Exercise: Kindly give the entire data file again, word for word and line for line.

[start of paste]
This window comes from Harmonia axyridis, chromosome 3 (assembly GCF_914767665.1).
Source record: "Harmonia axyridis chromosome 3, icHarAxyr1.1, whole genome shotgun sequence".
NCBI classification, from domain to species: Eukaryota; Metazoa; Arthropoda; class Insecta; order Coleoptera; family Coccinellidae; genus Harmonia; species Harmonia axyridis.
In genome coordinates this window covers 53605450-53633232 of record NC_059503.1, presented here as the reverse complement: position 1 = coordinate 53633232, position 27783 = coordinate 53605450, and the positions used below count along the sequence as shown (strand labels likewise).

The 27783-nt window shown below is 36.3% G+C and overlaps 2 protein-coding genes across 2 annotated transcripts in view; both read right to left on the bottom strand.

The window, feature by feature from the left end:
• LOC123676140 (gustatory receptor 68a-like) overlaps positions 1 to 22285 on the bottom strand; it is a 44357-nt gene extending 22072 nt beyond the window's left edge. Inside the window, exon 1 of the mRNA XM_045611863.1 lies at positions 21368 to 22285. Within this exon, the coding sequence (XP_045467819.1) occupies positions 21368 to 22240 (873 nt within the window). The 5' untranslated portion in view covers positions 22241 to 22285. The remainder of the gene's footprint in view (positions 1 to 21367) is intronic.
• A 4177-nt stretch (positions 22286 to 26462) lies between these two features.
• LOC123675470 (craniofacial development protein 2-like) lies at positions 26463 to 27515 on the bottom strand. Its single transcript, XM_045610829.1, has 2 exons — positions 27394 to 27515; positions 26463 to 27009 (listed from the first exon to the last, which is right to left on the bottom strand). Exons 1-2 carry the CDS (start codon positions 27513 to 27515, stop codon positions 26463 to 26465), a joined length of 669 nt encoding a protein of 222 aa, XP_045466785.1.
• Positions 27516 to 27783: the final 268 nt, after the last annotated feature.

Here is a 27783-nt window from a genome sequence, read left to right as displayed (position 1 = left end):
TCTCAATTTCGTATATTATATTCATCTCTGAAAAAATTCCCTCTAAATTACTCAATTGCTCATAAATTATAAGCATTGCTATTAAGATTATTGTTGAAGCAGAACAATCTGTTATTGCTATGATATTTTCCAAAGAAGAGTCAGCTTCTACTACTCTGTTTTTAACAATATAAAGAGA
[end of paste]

This window comes from Harmonia axyridis, chromosome 3 (assembly GCF_914767665.1).
Source record: "Harmonia axyridis chromosome 3, icHarAxyr1.1, whole genome shotgun sequence".
NCBI classification, from domain to species: Eukaryota; Metazoa; Arthropoda; class Insecta; order Coleoptera; family Coccinellidae; genus Harmonia; species Harmonia axyridis.
In genome coordinates this window covers 53605450-53633232 of record NC_059503.1, presented here as the reverse complement: position 1 = coordinate 53633232, position 27783 = coordinate 53605450, and the positions used below count along the sequence as shown (strand labels likewise).

The 27783-nt window shown below is 36.3% G+C and overlaps 2 protein-coding genes across 2 annotated transcripts in view; both read right to left on the bottom strand.

The window, feature by feature from the left end:
• LOC123676140 (gustatory receptor 68a-like) overlaps positions 1 to 22285 on the bottom strand; it is a 44357-nt gene extending 22072 nt beyond the window's left edge. Inside the window, exon 1 of the mRNA XM_045611863.1 lies at positions 21368 to 22285. Within this exon, the coding sequence (XP_045467819.1) occupies positions 21368 to 22240 (873 nt within the window). The 5' untranslated portion in view covers positions 22241 to 22285. The remainder of the gene's footprint in view (positions 1 to 21367) is intronic.
• A 4177-nt stretch (positions 22286 to 26462) lies between these two features.
• LOC123675470 (craniofacial development protein 2-like) lies at positions 26463 to 27515 on the bottom strand. Its single transcript, XM_045610829.1, has 2 exons — positions 27394 to 27515; positions 26463 to 27009 (listed from the first exon to the last, which is right to left on the bottom strand). Exons 1-2 carry the CDS (start codon positions 27513 to 27515, stop codon positions 26463 to 26465), a joined length of 669 nt encoding a protein of 222 aa, XP_045466785.1.
• Positions 27516 to 27783: the final 268 nt, after the last annotated feature.

Here is a 27783-nt window from a genome sequence, read left to right as displayed (position 1 = left end):
TCTCAATTTCGTATATTATATTCATCTCTGAAAAAATTCCCTCTAAATTACTCAATTGCTCATAAATTATAAGCATTGCTATTAAGATTATTGTTGAAGCAGAACAATCTGTTATTGCTATGATATTTTCCAAAGAAGAGTCAGCTTCTACTACTCTGTTTTTAACAATATAAAGAGA